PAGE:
UC FIlm Series
The Utica College Film Series is once again open, not only to students who aren’t enrolled in the class, but to members of the public, too. Professor Jeffrey Miller, who has run the series for more than 20 years, is thrilled at the change from last semester.
“Under the dark cloud of COVID, the series was just me and nine students, sitting six feet apart in this massive auditorium,” Miller said.
In contrast, there was a large turnout last week, and there are hopes the number will only grow from there.
The Film Series is truly a passion project for Miller.
“The reason I do it is I really do get a lot of pleasure from bringing these films to the college that otherwise students and people from the community might never see,” he said.
Miller compared the feeling of finding a good movie from another country to that of finding a band before everyone else does.
“I know that people come from off campus and I love that, and love to show them movies they would not otherwise find,” Miller said. “I tend to think of students first and I try to think of what would really open their eyes. I’m not against The Avengers and X-Men movies, those are all wonderful and I can watch them like any other normal person, but showing a movie that no matter how hard you try you can’t find otherwise, that’s really something special.”
Freshman Ashley Tavarez said when she heard that films from all over the world would be showing, she was thrilled.
“We’re so used to hearing that American narrative about how great America is, but we never get to hear the outside perspectives,” Tavarez said. “So finally having a class that focuses on cultures that are everything but American is amazing.”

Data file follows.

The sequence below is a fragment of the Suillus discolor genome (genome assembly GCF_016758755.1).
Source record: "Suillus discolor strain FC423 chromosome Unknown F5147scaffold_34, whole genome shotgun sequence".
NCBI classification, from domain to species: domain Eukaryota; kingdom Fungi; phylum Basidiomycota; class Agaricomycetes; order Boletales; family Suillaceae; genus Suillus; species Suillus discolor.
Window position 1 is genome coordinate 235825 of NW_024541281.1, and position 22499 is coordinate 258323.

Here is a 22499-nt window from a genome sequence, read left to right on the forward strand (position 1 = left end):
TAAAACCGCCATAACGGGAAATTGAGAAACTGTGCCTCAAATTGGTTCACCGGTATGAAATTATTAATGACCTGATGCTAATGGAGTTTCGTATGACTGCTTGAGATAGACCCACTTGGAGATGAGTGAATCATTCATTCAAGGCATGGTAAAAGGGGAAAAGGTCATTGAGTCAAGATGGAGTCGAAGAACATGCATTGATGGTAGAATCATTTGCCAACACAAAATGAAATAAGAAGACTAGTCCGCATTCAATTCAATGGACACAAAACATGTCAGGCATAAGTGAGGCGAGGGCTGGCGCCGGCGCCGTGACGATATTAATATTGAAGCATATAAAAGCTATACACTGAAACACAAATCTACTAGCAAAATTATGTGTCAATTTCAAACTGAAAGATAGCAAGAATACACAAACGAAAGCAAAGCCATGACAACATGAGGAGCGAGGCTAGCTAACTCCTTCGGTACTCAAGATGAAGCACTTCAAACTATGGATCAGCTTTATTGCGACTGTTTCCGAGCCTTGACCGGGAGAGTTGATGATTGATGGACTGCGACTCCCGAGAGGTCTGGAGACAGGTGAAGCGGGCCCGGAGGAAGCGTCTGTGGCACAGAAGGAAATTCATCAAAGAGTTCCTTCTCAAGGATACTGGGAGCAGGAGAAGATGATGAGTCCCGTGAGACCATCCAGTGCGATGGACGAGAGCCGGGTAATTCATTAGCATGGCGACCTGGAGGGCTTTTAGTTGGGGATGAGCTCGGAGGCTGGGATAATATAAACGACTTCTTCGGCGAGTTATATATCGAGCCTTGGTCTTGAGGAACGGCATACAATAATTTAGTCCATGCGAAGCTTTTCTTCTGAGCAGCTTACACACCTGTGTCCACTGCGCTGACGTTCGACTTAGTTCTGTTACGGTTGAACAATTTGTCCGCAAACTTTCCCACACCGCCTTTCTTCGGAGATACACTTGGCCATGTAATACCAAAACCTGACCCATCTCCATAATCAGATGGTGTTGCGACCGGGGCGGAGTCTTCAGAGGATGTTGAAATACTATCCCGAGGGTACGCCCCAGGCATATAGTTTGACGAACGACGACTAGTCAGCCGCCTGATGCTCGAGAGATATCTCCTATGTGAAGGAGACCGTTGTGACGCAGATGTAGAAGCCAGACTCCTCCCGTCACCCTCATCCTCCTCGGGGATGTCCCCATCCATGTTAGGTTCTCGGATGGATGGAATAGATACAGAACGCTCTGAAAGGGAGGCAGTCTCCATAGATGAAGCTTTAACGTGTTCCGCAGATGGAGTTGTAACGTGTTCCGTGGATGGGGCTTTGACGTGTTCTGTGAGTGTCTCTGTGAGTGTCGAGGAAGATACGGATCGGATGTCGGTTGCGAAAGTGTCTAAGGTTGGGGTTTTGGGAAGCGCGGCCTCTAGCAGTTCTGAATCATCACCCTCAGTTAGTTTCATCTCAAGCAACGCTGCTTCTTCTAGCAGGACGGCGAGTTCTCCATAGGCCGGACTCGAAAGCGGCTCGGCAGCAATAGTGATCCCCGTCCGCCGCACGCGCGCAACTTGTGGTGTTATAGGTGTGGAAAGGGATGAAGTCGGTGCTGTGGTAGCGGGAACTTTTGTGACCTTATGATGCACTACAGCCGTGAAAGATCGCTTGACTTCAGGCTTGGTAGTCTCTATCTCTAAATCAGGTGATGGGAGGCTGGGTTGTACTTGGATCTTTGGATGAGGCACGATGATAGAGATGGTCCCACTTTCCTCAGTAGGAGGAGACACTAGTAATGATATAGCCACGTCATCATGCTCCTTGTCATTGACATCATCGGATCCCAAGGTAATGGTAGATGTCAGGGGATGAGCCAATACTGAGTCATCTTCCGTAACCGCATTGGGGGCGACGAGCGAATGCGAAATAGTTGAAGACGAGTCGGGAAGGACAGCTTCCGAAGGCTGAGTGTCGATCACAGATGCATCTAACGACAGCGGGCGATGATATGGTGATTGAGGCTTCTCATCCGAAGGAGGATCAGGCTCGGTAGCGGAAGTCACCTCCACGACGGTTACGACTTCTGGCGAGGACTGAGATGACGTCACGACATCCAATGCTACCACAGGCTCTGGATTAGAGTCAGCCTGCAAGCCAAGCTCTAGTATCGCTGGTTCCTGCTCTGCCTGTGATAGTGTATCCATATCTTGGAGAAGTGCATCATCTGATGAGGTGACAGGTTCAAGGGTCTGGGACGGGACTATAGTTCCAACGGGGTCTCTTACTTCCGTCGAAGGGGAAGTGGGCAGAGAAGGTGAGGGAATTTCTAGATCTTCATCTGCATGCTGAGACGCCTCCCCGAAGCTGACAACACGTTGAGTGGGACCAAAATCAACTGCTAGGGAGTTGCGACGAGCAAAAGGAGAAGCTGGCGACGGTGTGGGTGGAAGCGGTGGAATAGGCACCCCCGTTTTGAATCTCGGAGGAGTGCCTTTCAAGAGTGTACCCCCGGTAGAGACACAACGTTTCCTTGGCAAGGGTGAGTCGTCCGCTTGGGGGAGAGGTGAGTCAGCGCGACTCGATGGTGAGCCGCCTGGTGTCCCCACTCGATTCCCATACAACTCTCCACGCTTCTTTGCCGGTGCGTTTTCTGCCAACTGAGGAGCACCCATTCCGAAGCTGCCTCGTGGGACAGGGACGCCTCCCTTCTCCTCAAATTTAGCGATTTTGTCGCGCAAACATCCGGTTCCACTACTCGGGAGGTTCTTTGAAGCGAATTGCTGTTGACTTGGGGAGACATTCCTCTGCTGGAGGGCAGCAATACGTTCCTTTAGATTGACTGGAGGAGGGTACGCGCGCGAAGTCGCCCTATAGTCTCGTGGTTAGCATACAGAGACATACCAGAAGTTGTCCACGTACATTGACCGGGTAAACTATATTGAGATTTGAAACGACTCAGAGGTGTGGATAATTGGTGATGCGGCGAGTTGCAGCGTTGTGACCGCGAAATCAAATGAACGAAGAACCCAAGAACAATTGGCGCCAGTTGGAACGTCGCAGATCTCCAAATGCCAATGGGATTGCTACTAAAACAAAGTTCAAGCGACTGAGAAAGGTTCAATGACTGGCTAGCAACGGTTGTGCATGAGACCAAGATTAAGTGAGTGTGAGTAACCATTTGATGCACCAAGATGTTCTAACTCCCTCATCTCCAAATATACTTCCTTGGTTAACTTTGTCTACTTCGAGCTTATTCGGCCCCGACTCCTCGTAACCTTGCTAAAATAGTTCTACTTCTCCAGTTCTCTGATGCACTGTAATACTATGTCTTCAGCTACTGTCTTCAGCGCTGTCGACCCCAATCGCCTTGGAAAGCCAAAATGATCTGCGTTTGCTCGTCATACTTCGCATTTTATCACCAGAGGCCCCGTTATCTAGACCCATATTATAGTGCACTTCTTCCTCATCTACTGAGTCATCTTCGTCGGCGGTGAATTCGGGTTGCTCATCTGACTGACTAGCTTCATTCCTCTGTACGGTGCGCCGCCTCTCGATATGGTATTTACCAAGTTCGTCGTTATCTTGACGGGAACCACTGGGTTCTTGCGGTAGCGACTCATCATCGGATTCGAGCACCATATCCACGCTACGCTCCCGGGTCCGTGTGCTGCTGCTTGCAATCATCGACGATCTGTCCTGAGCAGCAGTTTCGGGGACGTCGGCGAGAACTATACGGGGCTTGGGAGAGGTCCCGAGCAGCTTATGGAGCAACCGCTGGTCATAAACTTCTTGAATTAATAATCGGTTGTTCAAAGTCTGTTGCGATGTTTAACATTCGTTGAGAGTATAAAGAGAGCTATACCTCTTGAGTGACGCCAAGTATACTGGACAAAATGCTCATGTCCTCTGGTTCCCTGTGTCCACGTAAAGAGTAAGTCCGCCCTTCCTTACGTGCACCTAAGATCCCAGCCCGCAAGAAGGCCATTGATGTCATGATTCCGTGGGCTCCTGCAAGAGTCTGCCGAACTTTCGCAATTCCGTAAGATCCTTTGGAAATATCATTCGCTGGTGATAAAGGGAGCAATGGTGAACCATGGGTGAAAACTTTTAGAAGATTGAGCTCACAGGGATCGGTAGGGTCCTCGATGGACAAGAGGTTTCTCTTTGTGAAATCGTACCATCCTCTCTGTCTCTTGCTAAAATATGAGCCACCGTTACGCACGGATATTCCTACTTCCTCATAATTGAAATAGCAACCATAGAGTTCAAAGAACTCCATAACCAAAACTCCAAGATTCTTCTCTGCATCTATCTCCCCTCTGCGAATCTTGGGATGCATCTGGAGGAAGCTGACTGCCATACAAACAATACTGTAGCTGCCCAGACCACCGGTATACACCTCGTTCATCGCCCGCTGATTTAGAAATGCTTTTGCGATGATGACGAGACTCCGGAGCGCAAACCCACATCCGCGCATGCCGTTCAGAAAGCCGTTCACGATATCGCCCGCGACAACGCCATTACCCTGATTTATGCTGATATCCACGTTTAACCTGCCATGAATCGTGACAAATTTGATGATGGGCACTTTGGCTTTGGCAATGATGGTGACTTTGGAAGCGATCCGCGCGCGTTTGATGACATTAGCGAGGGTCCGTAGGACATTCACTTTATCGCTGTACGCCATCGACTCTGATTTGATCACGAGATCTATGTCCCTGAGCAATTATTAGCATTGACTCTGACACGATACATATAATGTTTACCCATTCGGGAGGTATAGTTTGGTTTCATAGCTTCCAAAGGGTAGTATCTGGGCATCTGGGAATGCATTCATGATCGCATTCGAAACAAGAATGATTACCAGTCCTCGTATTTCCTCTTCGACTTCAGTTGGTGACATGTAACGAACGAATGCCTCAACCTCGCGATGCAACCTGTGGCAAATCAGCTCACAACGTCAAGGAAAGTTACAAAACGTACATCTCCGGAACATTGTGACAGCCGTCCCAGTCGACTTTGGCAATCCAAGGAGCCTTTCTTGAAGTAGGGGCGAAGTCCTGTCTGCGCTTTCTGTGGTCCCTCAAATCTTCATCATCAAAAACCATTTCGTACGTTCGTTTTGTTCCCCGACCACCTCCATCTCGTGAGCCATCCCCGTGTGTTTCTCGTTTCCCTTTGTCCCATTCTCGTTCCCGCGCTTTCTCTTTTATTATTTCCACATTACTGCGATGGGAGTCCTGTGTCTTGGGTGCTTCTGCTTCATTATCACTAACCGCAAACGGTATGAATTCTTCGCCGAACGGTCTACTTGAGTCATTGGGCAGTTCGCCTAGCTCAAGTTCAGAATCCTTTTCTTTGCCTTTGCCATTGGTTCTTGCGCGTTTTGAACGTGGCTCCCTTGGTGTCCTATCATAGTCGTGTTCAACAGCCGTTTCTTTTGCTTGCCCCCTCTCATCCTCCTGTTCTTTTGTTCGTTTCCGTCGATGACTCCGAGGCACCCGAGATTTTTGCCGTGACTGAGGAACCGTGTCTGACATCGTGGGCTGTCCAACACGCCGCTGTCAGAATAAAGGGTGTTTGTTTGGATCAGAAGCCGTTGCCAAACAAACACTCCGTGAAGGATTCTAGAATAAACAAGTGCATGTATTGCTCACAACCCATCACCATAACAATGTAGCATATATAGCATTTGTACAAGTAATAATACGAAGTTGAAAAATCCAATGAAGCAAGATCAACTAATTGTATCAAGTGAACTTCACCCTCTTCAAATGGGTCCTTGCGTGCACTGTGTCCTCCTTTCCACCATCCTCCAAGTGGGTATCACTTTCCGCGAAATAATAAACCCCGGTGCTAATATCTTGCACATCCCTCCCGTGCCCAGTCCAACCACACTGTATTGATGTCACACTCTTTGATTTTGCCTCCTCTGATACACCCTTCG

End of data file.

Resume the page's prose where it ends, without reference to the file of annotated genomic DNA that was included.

Often, Utica College is one of the only places in the U.S. that the films shown in the UC Film Series are available.
“Undine (showing Sept. 16) is literally an exclusive,” Miller said. “It took me almost two years to get the rights to show it from a French company, so it takes work, but it is a labor of love.”
According to Miller, often the cultural differences in a foreign movie can be just enough of an obstacle to turn people off, and they would rather not try to understand. As such, before each showing, he will introduce a film by pointing out some of those differences while providing a lens to help make sense of them.
“There’s always the element of human emotions, which at the core tend to be very similar in all these wonderfully diverse cultures,” Miller said. “Human emotions are human emotions. These films all have different cultures – their foods are different, their clothes are different, their relationships are different, their institutions are different – but they all have emotion.”
Tavarez experienced this in her first film of the semester. “I cried at the end of the movie,” she said. “Me and my friend were both tearing up throughout it.”
Tavarez said she was able to relate with the main character, despite their cultures being so different and was able to connect his experiences to her own.
Next week, the Utica College Film Series will show Undine, the modern-day love story of a museum historian in Berlin that is complicated by the fact that she is a mythological water nymph who can only remain human while she is in love with a man, but is doomed to die if he is unfaithful to her. Undine is a German film that was released in 2020 by the director Christian Petzold, according to the UC Film Series website.
This film will be shown on Thursday, Sept. 16 at 7 p.m. in the MacFarlane Auditorium to both students and the community. Admission is free.
“Enjoy the superhero movies and the car crash movies as much as you want,” Miller said. “But if you are willing to challenge yourself a little bit, these films are chosen in hopes of inspiring students to see a bigger world – plus it’s fun.”